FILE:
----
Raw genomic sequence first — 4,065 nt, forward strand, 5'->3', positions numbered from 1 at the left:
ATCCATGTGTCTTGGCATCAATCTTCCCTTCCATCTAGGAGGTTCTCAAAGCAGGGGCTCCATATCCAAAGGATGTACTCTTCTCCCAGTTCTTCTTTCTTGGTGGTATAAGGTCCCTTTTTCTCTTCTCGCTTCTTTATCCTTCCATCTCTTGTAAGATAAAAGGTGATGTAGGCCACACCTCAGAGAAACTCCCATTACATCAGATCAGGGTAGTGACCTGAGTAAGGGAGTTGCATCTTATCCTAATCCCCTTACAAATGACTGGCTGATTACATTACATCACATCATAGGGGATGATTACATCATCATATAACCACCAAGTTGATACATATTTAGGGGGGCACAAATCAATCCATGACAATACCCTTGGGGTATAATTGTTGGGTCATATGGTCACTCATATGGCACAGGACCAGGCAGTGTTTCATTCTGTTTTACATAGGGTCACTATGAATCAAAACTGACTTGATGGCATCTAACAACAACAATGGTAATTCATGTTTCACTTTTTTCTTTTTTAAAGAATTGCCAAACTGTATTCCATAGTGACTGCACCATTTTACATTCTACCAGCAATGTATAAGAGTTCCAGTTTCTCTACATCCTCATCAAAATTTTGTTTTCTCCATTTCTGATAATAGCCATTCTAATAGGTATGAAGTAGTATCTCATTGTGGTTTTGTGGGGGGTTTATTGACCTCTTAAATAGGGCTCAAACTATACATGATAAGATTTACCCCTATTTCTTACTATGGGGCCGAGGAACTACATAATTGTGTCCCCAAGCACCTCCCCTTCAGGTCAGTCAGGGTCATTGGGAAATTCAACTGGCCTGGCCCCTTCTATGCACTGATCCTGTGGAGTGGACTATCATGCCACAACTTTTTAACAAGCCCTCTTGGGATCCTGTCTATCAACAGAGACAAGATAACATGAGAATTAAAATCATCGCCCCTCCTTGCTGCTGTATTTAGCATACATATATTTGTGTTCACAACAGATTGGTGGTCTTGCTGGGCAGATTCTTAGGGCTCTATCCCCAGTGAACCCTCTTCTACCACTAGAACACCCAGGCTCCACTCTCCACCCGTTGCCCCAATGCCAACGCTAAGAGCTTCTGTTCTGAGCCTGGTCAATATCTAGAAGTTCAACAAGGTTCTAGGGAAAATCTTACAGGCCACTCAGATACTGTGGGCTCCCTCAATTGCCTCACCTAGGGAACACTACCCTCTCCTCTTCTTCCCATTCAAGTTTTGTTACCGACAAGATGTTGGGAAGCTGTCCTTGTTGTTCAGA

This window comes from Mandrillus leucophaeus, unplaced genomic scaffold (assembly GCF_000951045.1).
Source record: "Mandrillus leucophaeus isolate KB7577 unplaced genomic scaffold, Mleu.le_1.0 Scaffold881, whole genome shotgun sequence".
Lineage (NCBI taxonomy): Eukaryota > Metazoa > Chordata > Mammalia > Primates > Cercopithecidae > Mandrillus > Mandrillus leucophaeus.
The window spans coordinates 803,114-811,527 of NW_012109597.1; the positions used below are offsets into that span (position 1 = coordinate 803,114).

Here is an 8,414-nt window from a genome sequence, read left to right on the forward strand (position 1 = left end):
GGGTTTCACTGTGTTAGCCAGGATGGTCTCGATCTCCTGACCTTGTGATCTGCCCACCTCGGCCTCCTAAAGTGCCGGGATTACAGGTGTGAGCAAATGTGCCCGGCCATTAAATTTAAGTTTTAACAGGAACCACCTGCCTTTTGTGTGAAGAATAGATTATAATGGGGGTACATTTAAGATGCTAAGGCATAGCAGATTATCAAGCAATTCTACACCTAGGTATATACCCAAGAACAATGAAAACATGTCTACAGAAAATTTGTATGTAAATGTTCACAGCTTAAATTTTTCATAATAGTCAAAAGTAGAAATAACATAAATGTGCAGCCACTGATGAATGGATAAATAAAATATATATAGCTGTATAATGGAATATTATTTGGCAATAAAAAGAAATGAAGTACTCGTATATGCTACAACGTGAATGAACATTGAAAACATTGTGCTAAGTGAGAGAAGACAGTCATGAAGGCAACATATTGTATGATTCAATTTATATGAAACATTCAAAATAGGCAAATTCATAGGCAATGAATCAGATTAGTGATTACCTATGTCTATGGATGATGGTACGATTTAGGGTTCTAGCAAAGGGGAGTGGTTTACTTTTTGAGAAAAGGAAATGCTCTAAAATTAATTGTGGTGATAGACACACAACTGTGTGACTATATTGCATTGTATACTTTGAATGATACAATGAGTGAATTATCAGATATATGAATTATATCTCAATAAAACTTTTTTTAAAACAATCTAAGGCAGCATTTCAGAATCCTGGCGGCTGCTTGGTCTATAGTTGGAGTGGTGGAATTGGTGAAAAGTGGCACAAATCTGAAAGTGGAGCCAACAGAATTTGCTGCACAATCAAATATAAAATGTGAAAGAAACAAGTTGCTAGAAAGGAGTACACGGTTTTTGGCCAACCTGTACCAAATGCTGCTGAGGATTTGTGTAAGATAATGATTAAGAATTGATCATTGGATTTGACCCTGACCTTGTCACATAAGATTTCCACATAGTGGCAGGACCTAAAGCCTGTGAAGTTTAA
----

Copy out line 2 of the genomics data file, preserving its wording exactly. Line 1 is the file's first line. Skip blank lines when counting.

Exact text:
ATCCATGTGTCTTGGCATCAATCTTCCCTTCCATCTAGGAGGTTCTCAAAGCAGGGGCTCCATATCCAAAGGATGTACTCTTCTCCCAGTTCTTCTTTCTTGGTGGTATAAGGTCCCTTTTTCTCTTCTCGCTTCTTTATCCTTCCATCTCTTGTAAGATAAAAGGTGATGTAGGCCACACCTCAGAGAAACTCCCATTACATCAGATCAGGGTAGTGACCTGAGTAAGGGAGTTGCATCTTATCCTAATCCCCTTACAAATGACTGGCTGATTACATTACATCACATCATAGGGGATGATTACATCATCATATAACCACCAAGTTGATACATATTTAGGGGGGCACAAATCAATCCATGACAATACCCTTGGGGTATAATTGTTGGGTCATATGGTCACTCATATGGCACAGGACCAGGCAGTGTTTCATTCTGTTTTACATAGGGTCACTATGAATCAAAACTGACTTGATGGCATCTAACAACAACAATGGTAATTCATGTTTCACTTTTTTCTTTTTTAAAGAATTGCCAAACTGTATTCCATAGTGACTGCACCATTTTACATTCTACCAGCAATGTATAAGAGTTCCAGTTTCTCTACATCCTCATCAAAATTTTGTTTTCTCCATTTCTGATAATAGCCATTCTAATAGGTATGAAGTAGTATCTCATTGTGGTTTTGTGGGGGGTTTATTGACCTCTTAAATAGGGCTCAAACTATACATGATAAGATTTACCCCTATTTCTTACTATGGGGCCGAGGAACTACATAATTGTGTCCCCAAGCACCTCCCCTTCAGGTCAGTCAGGGTCATTGGGAAATTCAACTGGCCTGGCCCCTTCTATGCACTGATCCTGTGGAGTGGACTATCATGCCACAACTTTTTAACAAGCCCTCTTGGGATCCTGTCTATCAACAGAGACAAGATAACATGAGAATTAAAATCATCGCCCCTCCTTGCTGCTGTATTTAGCATACATATATTTGTGTTCACAACAGATTGGTGGTCTTGCTGGGCAGATTCTTAGGGCTCTATCCCCAGTGAACCCTCTTCTACCACTAGAACACCCAGGCTCCACTCTCCACCCGTTGCCCCAATGCCAACGCTAAGAGCTTCTGTTCTGAGCCTGGTCAATATCTAGAAGTTCAACAAGGTTCTAGGGAAAATCTTACAGGCCACTCAGATACTGTGGGCTCCCTCAATTGCCTCACCTAGGGAACACTACCCTCTCCTCTTCTTCCCATTCAAGTTTTGTTACCGACAAGATGTTGGGAAGCTGTCCTTGTTGTTCAGA